Shopping for the education writer in your life this holiday season? Any reporter can tell you which is the best seat in the school board meeting room: It’s the one near the only working wall outlet. While this popular version of a portable battery pack will set you back about $50, it’s reliable, durable, and speedy. (No, EWA does not do paid product endorsements. I actually use this.) It also has the benefit of being cable free if your gift recipient uses a compatible smartphone.
And despite the many wonders of the smartphone, reporters still love their notebooks. For a thrifty and practical gift, take a look at The Reporter’s Notebook, created by longtime EWA member Nic Garcia. They’re perfectly designed and come in a set of 10 for $25.
Reporters are putting in long hours these days, and it’s more important than ever to stay hydrated. Kim Clark, EWA’s deputy director for higher education, sings the praises of reusable, collapsible water bottles like this one. They’re good for the environment, as well. But, as she reminded me: try and buy directly from the company if you’re looking for something durable, and be careful of the cheap knock-offs.
Fact: I’d rather get books for gifts than just about anything else. Here’s a short list of recommendations gleaned from EWA members (including some titles by EWA members) that are sure to please the reporters and education enthusiasts on your “Nice” list:
John U. Bacon
In this lively and uplifting journey, sports journalist John U. Bacon returned to his alma mater (Huron High School in Ann Arbor, Michigan) to coach the River Rats, the school’s ice hockey team. In helping the team come together on and off the ice, Bacon rediscovers the value of both physical and mental preparation for competition. But he also does a fine job bringing the cast of characters – many of them teenaged boys – vividly into focus. As any education writer can tell you, that takes both patience and skill.
Who invented the school lunch? Why did generations of students have to sew potholders and pillowcases? And how did home economics help push open the doors to higher education for women? Longtime education journalist Dreilinger digs into the fascinating – and largely forgotten – history of what was once a staple of the public school curriculum. The New Yorker praised her work as “deeply researched and crisply written.” (And indeed it is.)
Pulitzer-Prize winner Elliott of The New York Times spent nine years following the life of Dasani, a Black girl battling poverty, homelessness, and racism. It’s a searing, painful, and unforgettable odyssey. Elliott’s work is also a master class in narrative journalism, and one that is likely to stand alongside classics of the genre by writers like Alex Kotlowitz and Tracy Kidder.
Harris, a staff writer for The Atlantic and an expert on the higher ed beat, uses rich narratives and meticulous historical research to show how segregation and inequity have held back generations of Black students. But the book is as much a story about some of the individuals whose lives were shaped by their realities as it is a history lesson, which makes for a gripping read.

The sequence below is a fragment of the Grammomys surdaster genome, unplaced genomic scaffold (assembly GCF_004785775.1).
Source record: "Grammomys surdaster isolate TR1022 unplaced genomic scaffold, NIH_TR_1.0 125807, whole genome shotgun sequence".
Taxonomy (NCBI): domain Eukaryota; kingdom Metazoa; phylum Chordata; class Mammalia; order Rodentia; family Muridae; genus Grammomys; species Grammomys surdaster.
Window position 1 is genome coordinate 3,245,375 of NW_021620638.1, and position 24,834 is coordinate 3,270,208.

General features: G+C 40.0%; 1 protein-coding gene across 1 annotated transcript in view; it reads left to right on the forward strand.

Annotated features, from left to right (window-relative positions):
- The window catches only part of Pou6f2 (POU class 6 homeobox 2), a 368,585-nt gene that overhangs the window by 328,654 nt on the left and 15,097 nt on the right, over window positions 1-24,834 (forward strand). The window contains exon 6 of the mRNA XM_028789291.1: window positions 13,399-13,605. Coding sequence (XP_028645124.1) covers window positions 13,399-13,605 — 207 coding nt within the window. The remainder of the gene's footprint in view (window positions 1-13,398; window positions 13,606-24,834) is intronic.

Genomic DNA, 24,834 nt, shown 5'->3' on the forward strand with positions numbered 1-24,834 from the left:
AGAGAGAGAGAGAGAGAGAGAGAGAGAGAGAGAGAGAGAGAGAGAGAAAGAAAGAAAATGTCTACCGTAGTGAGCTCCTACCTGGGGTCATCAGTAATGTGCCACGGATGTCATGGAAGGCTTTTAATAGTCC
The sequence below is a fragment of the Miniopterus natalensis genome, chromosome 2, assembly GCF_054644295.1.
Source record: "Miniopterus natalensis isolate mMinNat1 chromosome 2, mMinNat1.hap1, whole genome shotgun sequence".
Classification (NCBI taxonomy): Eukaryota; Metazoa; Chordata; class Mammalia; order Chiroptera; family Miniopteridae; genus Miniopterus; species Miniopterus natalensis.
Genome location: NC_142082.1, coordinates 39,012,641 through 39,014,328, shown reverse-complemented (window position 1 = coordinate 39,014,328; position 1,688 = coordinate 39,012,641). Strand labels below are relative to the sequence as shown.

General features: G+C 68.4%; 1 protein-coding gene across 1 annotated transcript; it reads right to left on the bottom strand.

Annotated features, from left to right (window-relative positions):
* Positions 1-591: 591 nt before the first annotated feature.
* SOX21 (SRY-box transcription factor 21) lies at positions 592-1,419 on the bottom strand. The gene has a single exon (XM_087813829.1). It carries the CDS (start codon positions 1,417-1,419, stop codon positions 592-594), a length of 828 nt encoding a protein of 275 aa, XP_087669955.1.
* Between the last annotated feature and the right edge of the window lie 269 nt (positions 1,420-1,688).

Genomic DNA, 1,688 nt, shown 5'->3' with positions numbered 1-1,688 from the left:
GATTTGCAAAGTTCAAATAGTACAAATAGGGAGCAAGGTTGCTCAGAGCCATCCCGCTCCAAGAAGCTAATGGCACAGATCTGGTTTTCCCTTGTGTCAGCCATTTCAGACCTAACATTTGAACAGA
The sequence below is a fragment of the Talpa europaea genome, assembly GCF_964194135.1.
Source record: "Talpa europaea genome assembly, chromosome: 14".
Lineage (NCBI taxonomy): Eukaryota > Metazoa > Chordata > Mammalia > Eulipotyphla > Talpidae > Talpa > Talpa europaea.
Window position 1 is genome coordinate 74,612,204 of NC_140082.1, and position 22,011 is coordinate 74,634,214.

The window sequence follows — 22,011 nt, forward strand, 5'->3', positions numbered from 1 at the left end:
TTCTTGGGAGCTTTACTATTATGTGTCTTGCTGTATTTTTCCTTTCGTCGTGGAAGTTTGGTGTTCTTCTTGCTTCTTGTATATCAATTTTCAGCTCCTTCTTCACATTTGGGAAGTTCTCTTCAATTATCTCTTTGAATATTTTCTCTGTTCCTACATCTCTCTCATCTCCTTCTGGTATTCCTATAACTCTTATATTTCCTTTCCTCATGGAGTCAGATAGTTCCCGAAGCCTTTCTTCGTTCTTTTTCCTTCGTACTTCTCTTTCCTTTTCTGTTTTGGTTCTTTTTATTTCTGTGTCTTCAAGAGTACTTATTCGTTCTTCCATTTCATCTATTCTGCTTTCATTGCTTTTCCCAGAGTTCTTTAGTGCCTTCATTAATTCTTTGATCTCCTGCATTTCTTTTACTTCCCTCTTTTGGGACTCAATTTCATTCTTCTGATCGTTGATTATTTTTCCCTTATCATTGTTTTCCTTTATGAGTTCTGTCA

An experienced personal finance reporter for The New York Times, Lieber relied on 15 years of expertise to craft this trenchant roundup, which informs both consumers (students and families) as well as others. For education journalists, it’s a thoughtful distillation of the complex formulas that make up college costs. And the better reporters understand the math and return-on-investment factors at play, the better job they’ll do explaining these issues to their audiences.
Mitchell, a veteran Wall Street Journal reporter who has long been covering student debt issues, lays bare the fascinating and – sometimes distressing – history of how we got to a student debt load of $1.7 trillion.
Ripley, whose education writing is known for its insights and thought-provoking analysis, tackles some questions here: What turns healthy disagreements into unhealthy conflict, and how do we resolve them? Her book offers a blueprint for understanding how self-righteousness and assumptions undermine our interpersonal relationships as well as solutions from experts and researchers. While not an “education” book per se, it’s relevant to understanding many of the underlying issues driving controversies in K-12 and higher education spheres these days.
One of the many beautiful things about Smith’s book is how accessible it is; he is equal parts historian and teacher as he shows us how landmarks and memorial sites often fail to portray an accurate picture of historical events and their context. Many students get their first closeup look at U.S. history through school tours like the ones Smith describes. That’s what makes this book vital reading for education journalists who want a better understanding of what – and how – young people are being taught about the nation’s complex and painful intergenerational history of slavery.
Thomason, assistant managing editor at The Chronicle of Higher Education, went deep into the 2011 scandal at the University of North Carolina-Chapel Hill, in which student athletes were enrolled in fake classes in order to fudge their eligibility to compete. What’s been learned about safeguarding student athletes in the decade since? Not enough, Thomason argues. (Disclosure: Colleen Murphy, an education journalist and also an EWA member, kindly bumped the book up on my radar.)